Could Sam Bankman-Fried’s Adderall dose be grounds for mistrial?

Sam Bankman-Fried’s defense team filed a motion on Sunday evening that states that he has “not [had] his prescribed dose of Adderall during trial hours,” with the footnote that he “has been given one dose between 4:00 am and 6:00 am… which wears off by the time trial starts at 9:30 am.”

The footnote also clarifies that Bankman-Fried receives a second dose of Adderall “between approximately 8:00 pm and 9:00 pm.”

The motion alleges that Bankman-Fried “will not be able to meaningfully participate in the presentation of the defense case” without having access to “a 12-hour extended-release 20mg dose of Adderall in the morning before he is transported to the courthouse.”

The motion cleverly includes the caveat that “even if [SBF is given extended-release Adderall] there is no way of knowing… whether [it] will be effective.”

The motion, as filed by Bankman-Fried’s defense team.

Read more: Sam Bankman-Fried’s defense team failed to crack Caroline Ellison

Real problem or possible solution?

While Bankman-Fried has previously complained of an inability to receive medication while in jail, this latest problem looks at least to open up a convenient solution for the on-trial former billionaire; namely, the potential to claim a mistrial at some point in the future.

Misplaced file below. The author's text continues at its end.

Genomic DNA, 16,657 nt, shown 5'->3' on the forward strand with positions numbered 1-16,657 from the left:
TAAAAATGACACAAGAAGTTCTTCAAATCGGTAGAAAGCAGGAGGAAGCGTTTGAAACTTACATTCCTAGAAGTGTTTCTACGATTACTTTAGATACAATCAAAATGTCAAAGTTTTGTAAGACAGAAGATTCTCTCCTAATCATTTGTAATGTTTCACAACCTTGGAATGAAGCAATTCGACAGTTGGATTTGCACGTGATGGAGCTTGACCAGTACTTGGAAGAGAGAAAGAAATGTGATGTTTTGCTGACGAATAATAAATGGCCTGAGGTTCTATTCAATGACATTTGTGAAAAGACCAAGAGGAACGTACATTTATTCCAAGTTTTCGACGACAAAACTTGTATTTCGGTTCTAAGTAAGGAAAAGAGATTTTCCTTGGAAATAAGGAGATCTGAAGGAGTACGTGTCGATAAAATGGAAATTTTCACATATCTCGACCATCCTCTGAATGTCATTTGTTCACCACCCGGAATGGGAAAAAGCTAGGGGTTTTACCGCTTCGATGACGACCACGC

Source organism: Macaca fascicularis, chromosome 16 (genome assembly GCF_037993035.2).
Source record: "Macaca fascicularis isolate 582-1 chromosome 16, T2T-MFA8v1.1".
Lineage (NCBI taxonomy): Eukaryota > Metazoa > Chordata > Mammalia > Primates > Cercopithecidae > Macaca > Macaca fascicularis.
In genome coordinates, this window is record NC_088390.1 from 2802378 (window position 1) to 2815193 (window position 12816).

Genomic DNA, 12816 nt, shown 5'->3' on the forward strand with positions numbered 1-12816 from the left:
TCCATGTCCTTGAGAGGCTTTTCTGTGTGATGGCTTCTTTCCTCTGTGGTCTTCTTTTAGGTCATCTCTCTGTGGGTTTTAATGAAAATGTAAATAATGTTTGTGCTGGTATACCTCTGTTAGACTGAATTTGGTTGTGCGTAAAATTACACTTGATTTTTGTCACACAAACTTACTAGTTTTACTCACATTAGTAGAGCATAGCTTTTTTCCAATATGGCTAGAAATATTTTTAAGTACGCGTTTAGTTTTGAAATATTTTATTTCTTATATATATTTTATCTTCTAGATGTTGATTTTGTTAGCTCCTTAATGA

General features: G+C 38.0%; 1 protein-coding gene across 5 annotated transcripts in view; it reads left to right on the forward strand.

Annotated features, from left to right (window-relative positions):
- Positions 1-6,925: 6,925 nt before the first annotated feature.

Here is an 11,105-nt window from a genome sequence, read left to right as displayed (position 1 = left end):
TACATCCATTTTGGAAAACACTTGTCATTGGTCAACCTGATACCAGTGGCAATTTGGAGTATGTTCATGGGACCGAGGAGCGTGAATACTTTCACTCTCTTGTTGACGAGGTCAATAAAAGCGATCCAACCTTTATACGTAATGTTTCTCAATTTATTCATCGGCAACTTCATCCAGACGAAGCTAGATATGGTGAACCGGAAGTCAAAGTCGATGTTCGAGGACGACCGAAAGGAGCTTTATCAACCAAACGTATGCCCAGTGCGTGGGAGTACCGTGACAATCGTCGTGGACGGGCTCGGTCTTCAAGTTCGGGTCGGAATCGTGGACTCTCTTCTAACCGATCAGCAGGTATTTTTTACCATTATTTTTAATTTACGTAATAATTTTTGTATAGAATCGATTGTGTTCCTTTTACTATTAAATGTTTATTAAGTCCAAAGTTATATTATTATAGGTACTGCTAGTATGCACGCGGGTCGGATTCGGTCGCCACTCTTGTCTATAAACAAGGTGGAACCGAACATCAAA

It could very well be that Bankman-Fried is finding it difficult to focus before much of the trial has taken place daily and it’s absolutely worth ensuring that the alleged fraudster has his medical needs met.

However, the caveat of not knowing if altering the medication will be effective paves the way for a future motion or appeal that could suggest Bankman-Fried was improperly medicated and therefore misrepresented himself on the stand or otherwise was unable to prepare a proper defense.

What’s clear, regardless of whether the motion for an alteration in medication goes forward or not, is that the defense will be throwing as many wrenches into the prosecution’s plans as possible – usually in ways that journalists, the public, and – hopefully for the defense team – the prosecution haven’t yet considered.

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